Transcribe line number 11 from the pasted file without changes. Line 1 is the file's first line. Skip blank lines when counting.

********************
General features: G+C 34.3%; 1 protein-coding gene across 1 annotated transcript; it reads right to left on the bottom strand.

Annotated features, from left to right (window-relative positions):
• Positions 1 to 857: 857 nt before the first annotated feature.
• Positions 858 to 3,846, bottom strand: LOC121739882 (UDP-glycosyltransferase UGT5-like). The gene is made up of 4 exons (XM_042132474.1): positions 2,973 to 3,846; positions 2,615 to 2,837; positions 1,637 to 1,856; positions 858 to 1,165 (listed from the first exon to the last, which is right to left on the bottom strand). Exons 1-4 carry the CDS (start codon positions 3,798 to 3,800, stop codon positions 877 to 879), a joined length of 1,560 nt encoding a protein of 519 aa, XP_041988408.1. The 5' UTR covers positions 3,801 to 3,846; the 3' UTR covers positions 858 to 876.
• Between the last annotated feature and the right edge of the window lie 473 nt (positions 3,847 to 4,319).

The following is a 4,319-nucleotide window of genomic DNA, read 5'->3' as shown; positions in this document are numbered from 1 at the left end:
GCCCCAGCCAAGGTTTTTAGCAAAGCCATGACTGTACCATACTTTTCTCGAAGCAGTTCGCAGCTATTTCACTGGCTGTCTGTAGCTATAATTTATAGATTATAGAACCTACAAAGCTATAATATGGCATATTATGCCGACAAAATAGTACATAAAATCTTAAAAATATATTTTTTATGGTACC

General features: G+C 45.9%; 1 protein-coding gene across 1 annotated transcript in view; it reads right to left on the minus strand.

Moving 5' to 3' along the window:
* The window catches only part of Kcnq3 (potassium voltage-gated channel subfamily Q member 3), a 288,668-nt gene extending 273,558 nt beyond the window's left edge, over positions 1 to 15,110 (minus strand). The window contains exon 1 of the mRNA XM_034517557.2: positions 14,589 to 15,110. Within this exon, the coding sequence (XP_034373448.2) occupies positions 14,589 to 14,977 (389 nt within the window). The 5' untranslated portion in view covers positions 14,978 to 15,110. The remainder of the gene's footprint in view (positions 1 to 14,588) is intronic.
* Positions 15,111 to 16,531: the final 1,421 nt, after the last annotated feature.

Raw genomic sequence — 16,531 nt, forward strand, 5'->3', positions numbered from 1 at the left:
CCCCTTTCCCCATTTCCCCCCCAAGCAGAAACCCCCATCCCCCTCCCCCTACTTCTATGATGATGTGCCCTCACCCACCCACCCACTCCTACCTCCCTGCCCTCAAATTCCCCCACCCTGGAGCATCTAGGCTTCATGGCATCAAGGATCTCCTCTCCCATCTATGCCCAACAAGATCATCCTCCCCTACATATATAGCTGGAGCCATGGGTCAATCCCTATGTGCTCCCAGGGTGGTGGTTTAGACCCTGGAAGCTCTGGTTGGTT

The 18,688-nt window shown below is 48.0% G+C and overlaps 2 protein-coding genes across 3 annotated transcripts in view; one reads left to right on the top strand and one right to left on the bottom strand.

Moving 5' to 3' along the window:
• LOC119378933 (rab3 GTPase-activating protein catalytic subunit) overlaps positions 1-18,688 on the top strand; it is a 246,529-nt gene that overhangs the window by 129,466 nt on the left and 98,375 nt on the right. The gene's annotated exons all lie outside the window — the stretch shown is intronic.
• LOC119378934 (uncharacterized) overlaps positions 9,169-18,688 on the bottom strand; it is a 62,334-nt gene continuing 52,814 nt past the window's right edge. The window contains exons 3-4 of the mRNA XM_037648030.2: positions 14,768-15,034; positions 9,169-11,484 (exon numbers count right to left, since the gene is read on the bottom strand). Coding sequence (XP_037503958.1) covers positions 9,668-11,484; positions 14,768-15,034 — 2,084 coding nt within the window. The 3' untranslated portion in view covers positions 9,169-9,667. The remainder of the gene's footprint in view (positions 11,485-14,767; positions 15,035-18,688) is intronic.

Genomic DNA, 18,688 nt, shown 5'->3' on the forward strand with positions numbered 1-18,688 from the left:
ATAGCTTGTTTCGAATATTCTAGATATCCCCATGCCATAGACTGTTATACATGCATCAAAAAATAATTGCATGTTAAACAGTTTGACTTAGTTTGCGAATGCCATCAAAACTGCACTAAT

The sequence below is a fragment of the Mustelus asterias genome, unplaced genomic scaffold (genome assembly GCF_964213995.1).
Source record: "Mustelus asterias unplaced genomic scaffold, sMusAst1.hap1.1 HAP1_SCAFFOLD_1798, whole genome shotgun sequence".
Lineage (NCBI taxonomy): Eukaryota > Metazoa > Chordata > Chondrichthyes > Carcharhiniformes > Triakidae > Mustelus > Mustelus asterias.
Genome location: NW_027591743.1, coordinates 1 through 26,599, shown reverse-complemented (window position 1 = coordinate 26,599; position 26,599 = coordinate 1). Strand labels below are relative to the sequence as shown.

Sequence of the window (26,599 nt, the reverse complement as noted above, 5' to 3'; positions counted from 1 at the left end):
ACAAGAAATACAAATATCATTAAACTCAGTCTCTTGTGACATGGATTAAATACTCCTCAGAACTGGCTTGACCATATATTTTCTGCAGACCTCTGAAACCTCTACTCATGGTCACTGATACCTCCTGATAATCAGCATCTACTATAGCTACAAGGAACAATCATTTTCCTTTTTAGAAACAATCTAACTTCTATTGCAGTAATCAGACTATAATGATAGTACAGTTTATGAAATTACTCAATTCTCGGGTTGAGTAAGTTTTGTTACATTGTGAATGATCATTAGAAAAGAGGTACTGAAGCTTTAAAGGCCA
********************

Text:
* Positions 15,111 to 16,531: the final 1,421 nt, after the last annotated feature.